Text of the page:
NiTRO Creative Matters

Perspectives on creative arts in higher education

COVID-19 in a Film School

We are training artists-in-the-making, and unforeseen challenges like the COVID-19 pandemic might give birth to some wonderful opportunities, despite the pressure and the rush into semi-lockdown from the top. If we were going to make this work for us, it was up to us to come up with new ideas and turn them into opportunities.

By Professor Herman Van Eyken

The country is so wounded, bleeding, and hurt right now. The country needs to be healed. It’s not going to be healed from the top, politically. How are we going to heal? Art is the healing force. – Robert Redford

It’s been a huge shift adjusting to remote delivery, particularly given filmmaking practice is the antithesis of being socially distanced.

I sent the quote above on 31 March to staff and students in the Griffith Film School. We are training artists-in-the-making, and unforeseen challenges like the COVID-19 pandemic might give birth to some wonderful opportunities, despite the pressure and the rush into semi-lockdown from the top. If we were going to make this work for us, it was up to us to come up with new ideas and turn them into opportunities.

The challenges around going into semi-lockdown, as well as preparing to come back out of it, for a film school are many, as we mainly teach “hands on”. One of our program directors explains it well:

  • It’s hard to teach filmmaking practice remotely.

  • Due to varying hardware capability and operating systems, post-production has been difficult to teach.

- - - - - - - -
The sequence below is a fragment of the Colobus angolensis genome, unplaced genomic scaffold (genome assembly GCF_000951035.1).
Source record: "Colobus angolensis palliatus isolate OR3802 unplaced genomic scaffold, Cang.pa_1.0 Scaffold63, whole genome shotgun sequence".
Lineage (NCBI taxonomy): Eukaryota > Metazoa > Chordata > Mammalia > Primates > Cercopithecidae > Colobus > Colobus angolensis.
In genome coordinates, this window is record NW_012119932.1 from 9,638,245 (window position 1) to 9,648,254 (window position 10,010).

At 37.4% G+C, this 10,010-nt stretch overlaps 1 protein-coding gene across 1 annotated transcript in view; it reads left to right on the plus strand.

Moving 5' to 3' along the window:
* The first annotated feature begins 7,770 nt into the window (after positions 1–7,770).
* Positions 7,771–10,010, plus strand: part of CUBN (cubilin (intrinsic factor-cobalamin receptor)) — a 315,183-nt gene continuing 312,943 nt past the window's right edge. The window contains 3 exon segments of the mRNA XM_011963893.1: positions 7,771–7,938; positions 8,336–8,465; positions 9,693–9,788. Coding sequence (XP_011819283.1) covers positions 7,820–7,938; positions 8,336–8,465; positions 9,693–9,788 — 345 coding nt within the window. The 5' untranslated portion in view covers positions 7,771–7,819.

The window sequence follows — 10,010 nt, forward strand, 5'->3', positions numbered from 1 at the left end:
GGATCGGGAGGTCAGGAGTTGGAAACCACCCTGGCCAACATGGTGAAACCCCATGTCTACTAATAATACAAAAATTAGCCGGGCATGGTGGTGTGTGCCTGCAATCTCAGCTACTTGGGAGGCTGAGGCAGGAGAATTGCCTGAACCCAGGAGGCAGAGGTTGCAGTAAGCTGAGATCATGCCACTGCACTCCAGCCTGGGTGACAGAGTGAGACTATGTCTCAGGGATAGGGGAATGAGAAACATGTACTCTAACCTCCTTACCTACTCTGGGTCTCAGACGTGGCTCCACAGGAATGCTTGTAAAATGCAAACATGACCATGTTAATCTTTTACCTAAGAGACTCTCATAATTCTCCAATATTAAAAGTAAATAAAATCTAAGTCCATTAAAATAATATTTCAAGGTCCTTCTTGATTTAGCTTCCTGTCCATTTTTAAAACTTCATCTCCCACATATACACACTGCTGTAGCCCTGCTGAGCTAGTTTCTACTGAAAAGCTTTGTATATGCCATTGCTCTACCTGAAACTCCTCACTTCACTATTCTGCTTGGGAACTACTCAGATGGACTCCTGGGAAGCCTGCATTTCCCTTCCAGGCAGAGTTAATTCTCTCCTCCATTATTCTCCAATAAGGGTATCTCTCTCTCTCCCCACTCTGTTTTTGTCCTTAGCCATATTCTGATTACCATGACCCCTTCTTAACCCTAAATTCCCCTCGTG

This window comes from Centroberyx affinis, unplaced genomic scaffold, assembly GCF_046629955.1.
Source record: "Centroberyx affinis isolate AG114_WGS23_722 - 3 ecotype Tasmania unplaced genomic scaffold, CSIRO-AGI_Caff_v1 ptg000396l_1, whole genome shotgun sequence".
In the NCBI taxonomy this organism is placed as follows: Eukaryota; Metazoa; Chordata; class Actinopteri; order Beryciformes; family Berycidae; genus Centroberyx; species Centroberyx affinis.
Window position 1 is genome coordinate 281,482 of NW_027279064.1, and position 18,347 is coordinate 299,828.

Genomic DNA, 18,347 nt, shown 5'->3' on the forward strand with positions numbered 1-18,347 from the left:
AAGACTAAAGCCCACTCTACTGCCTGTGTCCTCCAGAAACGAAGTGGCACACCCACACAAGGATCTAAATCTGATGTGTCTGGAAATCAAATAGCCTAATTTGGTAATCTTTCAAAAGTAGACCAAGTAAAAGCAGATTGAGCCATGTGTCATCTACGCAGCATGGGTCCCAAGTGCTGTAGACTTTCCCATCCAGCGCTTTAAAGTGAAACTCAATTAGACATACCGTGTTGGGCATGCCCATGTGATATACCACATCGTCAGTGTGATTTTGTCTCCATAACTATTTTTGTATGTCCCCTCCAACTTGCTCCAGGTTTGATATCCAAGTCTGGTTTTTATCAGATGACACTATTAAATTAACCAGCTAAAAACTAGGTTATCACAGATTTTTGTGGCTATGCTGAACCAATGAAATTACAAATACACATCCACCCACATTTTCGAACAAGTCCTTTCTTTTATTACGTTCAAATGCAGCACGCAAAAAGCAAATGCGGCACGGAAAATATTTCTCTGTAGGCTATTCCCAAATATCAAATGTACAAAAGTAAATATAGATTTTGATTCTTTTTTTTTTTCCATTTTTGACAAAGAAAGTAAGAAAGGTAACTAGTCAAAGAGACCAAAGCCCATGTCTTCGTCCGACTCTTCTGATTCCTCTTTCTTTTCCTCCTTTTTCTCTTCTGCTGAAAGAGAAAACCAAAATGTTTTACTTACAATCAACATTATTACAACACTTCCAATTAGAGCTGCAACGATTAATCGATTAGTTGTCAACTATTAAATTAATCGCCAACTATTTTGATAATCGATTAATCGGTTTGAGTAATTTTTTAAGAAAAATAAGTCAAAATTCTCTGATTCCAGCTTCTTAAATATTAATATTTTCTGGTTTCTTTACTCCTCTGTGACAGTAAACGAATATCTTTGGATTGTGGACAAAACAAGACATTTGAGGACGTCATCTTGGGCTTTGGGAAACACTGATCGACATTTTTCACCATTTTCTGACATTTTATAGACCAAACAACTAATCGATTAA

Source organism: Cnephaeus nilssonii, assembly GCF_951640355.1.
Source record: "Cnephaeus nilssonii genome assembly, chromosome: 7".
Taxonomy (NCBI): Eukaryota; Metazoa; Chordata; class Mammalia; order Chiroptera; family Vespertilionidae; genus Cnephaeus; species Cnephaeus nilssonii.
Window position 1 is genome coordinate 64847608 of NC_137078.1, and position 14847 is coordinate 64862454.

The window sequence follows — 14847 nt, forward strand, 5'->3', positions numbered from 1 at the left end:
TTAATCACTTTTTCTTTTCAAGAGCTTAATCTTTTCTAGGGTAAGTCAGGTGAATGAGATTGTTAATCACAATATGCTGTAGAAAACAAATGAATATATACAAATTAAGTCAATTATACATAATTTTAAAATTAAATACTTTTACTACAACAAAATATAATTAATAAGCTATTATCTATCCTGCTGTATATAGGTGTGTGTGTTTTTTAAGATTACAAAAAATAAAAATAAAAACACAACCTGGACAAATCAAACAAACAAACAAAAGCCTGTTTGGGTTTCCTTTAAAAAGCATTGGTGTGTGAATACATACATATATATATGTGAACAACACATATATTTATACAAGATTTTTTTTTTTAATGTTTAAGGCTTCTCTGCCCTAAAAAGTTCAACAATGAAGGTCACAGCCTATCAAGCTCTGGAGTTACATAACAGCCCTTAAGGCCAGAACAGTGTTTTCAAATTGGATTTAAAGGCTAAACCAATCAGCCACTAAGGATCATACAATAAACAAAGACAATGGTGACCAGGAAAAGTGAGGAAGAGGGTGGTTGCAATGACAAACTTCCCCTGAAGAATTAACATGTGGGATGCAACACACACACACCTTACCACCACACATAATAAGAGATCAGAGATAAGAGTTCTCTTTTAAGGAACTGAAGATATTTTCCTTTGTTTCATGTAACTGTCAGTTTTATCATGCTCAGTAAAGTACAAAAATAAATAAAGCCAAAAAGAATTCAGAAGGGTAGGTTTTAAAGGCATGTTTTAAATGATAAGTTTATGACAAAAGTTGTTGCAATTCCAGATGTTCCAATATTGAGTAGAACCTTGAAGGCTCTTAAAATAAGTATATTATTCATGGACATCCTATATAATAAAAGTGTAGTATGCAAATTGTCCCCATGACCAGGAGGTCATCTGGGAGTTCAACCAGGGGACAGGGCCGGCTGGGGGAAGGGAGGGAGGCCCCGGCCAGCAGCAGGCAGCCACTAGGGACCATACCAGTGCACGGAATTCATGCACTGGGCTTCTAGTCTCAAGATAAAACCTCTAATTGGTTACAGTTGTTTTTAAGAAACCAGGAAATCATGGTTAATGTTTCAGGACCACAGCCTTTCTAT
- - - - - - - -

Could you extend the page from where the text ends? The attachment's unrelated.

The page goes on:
• The downstream effect means our technical office had to commence heavy technical support for our students.

  • Shifting to an online delivery across multiple platforms like Microsoft Teams and Black Board Collaborate has been a steep learning curve for all staff while trying to keep our students engaged in learning.

  • Maintaining student engagement in class time and in general has been difficult – many admitting they are struggling without the typical structures of attending on campus.

  • Creating meaningful assessment tasks to complete remotely has been viewed by some as a dilution of their education.

  • A lot of the teaching that simply can’t be facilitated such as equipment-heavy workshops, have been postponed and this back catalogue of teaching will still need to be delivered once we return to campus.

  • A lot of additional research needs to be conducted to devise new protocols once we can return to production.

  • Ensuring the students will follow the new protocols will be challenging, particularly as we need to monitor off campus.

On the whole it’s been a huge shift adjusting to remote delivery, particularly given filmmaking practice is the antithesis of being socially distanced.

Some of us seem to have travelled with an air of delight. One of our Discipline Heads quotes Kaufman and Gregoire (2015):

Art born of adversity is an almost universal theme in the lives of many of the world’s most eminent creative minds. For artists who have struggled with physical and mental illness, parental loss during childhood, social rejection, heartbreak, abandonment, abuse, and other forms of trauma, creativity often becomes an act of turning challenge into opportunity … Experiences of extreme adversity show us our own strength.